Hidden away, p.5
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       Hidden Away, p.5

         Part #3 of KGI series by Maya Banks
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Page 5


  The cat tried to stick her nose in the chicken multiple times as Sarah sliced it into bite-sized pieces. She pushed at the cat’s head to ward it off but it only purred and rubbed against her palm. With a laugh, Sarah piled the chicken onto a saucer and set it in front of the cat.

  She leaned tiredly against the counter, watching as the poor animal devoured the meal like it was her last. Unable to resist, she slid her hand over the cat’s fur, petting as the cat continued to scarf down the bites.

  Every once in a while the cat would pick her head up and give Sarah sweet eyes and Sarah smiled. “You don’t look or act like you have a home, sweetie. Do you want to stay with me?” In truth, the idea of having a pet here appealed. It made the cottage less intimidating and the idea that she wasn’t alone—even with just a cat for company—was a huge relief.

  After the last bite was demolished, the cat licked the saucer and then looked up at Sarah and meowed. Sarah scooped her off the counter and headed for the bedroom. Tomorrow, in addition to food, she’d need litter and a pan. For tonight, she’d just have to hope the cat could hold it until morning, because she was closing her bedroom door and locking it.

  Even though her fears had been unfounded, she was still jittery from the scare, and she wanted to feel as safe as possible. She dropped the cat onto the bed and then crawled on the mattress to get under the covers.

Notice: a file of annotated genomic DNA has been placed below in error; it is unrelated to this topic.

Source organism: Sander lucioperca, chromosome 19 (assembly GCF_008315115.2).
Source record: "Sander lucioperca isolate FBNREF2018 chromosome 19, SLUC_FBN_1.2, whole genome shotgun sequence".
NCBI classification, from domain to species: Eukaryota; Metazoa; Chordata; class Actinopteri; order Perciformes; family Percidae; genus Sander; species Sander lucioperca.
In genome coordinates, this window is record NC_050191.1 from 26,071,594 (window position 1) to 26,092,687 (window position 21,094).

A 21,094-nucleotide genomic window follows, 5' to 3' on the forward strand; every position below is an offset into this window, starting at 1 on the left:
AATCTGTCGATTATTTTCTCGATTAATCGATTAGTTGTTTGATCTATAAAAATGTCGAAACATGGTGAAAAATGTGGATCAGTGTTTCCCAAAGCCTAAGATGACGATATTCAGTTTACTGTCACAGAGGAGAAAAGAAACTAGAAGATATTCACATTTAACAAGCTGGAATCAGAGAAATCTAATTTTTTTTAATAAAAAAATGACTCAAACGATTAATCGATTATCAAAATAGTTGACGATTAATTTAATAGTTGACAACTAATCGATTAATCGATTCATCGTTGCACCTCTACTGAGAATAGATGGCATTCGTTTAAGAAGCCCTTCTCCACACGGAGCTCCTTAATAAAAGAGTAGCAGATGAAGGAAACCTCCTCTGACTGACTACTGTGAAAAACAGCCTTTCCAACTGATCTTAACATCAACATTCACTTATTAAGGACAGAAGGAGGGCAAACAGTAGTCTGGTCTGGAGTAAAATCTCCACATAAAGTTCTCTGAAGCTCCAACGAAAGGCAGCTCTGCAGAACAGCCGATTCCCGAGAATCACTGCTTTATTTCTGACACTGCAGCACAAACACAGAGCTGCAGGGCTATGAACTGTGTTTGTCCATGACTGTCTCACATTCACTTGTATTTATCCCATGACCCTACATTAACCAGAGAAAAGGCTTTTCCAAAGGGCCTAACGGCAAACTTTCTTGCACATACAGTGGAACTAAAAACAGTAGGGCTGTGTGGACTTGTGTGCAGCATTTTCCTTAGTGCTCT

To her surprise, the cat padded up to her head, pawed at the covers until Sarah pulled them back and then snuggled down just under the sheet at Sarah’s side. Sarah lay there, the cat vibrating against her side and smiled. It was a nice feeling. Very nice. She and the cat would get along just fine. Sarah would fill a need for the cat by offering food and shelter and the cat would provide some much-needed sanity for Sarah.


  GARRETT lugged his two bags through the door of the cottage and grimly surveyed the surroundings. When he’d imagined a beachfront house with great views and just steps from the water, he’d envisioned something a little more modern. Flat-screen TV, front porch with a hammock, fully stocked kitchen and maybe a hot tub that overlooked the beach.

  What he’d got was a ramshackle cottage that looked like it didn’t survive the last hurricane season, with a dilapidated front porch and sagging steps. The inside smelled like his grandmother’s house. Musty and old. The furniture was threadbare and at least thirty years old. The kitchen had been designed in the sixties and had appliances to match. Worse, there wasn’t a TV at all, and his hopes for a hot tub went down the toilet.